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South Bend's common council wants city to reevaluate EPA sewer decree

About $1 billion in mandatory changes has South Bend’s common council on high alert.

Members of the council are looking for answers from the mayor’s office, as the city’s sewer problem continues to grow.

“It’s not only dealing with a natural water issue, but this can flood our pockets,” said councilman Oliver Davis. “To think that my water and sewer bills are going to go that high is frightening.”

Is enough being done to stop a looming debt from drowning taxpayers?

“This is affecting each one of us, especially those on fixed incomes, their incomes are fixed but this is rising,” said Davis.

The answer is “no” for the city’s common council.

They’ve spent several meetings talking about the multi-year Combined Sewer Overflow (CSO) Project with expert consultants, while the city has spent $2 million paying those consultants.

“My expectation was if you spend a couple million dollars on a consultant you’re going to find several hundred million dollars in savings. But what has happened was they came back and said actually it’s going to be more expensive,” said Councilman David Varner.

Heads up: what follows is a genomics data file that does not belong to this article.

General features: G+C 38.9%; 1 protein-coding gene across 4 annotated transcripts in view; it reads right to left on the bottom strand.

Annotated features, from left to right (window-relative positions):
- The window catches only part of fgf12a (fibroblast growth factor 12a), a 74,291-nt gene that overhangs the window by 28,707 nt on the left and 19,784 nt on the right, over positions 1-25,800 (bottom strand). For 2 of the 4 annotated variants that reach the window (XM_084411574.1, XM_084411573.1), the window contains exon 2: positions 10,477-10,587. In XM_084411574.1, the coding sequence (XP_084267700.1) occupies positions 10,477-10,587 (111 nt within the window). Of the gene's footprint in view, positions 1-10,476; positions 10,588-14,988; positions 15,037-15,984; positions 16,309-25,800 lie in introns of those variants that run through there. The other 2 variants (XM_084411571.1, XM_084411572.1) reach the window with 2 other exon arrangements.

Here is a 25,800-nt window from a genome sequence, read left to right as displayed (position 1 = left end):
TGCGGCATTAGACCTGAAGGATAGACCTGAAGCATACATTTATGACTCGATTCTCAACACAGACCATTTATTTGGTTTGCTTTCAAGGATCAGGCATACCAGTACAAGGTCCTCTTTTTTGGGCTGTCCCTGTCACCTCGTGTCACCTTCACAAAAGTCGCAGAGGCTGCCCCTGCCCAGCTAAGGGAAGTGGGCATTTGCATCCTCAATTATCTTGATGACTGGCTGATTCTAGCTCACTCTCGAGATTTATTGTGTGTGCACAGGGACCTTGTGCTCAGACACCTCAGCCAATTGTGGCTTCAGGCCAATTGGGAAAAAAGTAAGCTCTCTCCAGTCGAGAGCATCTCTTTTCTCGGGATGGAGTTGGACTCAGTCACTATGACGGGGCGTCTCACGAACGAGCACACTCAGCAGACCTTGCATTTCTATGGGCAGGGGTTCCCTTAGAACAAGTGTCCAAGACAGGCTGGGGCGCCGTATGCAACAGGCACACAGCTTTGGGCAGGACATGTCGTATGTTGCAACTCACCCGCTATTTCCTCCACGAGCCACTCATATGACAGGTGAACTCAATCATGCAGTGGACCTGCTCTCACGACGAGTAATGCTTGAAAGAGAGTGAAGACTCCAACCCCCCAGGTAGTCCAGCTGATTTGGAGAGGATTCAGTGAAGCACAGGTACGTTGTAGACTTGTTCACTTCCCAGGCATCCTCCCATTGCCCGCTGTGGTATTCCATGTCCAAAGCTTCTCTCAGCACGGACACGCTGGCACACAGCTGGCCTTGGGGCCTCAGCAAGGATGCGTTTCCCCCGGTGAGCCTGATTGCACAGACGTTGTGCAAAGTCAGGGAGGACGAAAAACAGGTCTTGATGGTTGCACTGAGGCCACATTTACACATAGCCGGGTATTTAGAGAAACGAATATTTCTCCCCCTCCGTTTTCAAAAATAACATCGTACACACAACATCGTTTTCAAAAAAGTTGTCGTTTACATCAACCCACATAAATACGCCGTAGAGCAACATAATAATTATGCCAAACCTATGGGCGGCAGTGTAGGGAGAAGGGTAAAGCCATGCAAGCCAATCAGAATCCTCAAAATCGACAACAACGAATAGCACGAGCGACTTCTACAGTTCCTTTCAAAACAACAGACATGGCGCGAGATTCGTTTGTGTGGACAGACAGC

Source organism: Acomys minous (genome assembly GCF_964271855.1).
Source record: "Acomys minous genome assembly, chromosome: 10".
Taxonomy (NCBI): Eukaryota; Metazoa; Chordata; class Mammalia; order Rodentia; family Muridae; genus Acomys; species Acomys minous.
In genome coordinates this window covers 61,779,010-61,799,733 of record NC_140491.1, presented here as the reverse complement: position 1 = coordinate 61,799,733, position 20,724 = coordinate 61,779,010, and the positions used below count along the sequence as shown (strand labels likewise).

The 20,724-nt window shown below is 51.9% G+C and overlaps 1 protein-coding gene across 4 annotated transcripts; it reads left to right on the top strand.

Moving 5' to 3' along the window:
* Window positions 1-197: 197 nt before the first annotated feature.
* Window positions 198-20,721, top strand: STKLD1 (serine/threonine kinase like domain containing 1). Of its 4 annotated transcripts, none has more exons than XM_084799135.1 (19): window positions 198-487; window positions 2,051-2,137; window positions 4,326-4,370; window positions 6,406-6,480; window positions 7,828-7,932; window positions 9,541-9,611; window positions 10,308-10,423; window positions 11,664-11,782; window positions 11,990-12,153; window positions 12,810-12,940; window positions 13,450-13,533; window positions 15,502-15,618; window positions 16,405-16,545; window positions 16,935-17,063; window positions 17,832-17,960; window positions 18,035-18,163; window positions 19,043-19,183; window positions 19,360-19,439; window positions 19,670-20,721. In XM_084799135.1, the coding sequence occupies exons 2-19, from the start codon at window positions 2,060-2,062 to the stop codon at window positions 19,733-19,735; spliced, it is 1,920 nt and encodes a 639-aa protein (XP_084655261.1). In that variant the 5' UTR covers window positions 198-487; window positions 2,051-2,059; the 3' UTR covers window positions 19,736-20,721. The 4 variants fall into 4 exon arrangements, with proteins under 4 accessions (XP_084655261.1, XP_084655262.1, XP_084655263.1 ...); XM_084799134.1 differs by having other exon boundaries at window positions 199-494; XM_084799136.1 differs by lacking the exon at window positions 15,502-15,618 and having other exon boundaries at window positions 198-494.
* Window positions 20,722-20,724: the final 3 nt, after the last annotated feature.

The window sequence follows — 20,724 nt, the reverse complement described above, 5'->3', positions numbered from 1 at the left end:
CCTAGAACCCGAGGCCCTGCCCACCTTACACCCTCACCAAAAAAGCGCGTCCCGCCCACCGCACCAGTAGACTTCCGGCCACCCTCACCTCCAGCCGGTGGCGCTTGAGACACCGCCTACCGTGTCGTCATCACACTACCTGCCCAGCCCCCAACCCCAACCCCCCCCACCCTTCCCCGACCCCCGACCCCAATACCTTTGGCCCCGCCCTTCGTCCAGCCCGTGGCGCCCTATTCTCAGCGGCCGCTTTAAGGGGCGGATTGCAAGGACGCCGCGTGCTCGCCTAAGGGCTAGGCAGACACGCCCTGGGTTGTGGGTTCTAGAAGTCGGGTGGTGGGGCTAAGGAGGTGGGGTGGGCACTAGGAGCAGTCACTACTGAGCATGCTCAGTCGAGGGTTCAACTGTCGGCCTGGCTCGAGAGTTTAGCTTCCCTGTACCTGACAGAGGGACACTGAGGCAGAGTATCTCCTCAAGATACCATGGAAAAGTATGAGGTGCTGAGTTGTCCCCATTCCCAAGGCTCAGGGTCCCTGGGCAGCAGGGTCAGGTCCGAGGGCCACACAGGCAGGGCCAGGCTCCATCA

The original consent decree the city accepted from the EPA valued the project at about $509.5 million in 2011.

Last year, the estimated baseline costs including inflation were $627 million.

In March, that projection was increased to $713 million.

One of the city’s answers to these growing problems is looking at innovation to help cut costs, like outfitting dated sewers with a high-tech Smart Sewer system, city officials say would save $100 million in taxes.

But still, the Common Council would like to take a more direct approach.

“We have to have the courage to have our legal team here work with the EPA, to come up with a solution to that and if they are doing that, where are they in the process,” said Davis.

Councilman Davis says Indianapolis was able to renegotiate their consent decree with the EPA, saving the city hundreds of millions of dollars.

That’s something he would like to see South Bend do as well.

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